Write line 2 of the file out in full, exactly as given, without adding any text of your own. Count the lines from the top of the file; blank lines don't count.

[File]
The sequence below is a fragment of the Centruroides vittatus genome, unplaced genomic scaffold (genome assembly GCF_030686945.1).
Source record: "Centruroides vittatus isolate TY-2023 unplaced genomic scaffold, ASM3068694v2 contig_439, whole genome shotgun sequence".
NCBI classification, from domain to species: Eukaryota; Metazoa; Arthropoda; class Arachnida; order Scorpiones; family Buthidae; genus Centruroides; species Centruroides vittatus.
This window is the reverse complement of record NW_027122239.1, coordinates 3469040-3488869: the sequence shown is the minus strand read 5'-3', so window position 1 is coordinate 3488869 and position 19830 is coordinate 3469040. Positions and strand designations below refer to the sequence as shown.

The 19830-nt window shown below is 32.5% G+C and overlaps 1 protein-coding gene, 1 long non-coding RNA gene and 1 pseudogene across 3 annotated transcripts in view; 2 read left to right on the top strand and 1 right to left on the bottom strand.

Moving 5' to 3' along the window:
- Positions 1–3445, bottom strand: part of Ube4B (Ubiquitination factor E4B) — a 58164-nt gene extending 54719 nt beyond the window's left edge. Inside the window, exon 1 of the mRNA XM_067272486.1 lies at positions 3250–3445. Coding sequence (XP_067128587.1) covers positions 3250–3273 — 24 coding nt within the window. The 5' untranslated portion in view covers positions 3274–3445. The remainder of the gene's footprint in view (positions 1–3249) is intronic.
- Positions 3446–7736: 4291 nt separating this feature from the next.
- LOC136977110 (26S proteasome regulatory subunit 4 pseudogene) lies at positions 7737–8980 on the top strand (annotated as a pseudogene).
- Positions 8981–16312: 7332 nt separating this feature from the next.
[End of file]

Source record: "Centruroides vittatus isolate TY-2023 unplaced genomic scaffold, ASM3068694v2 contig_439, whole genome shotgun sequence".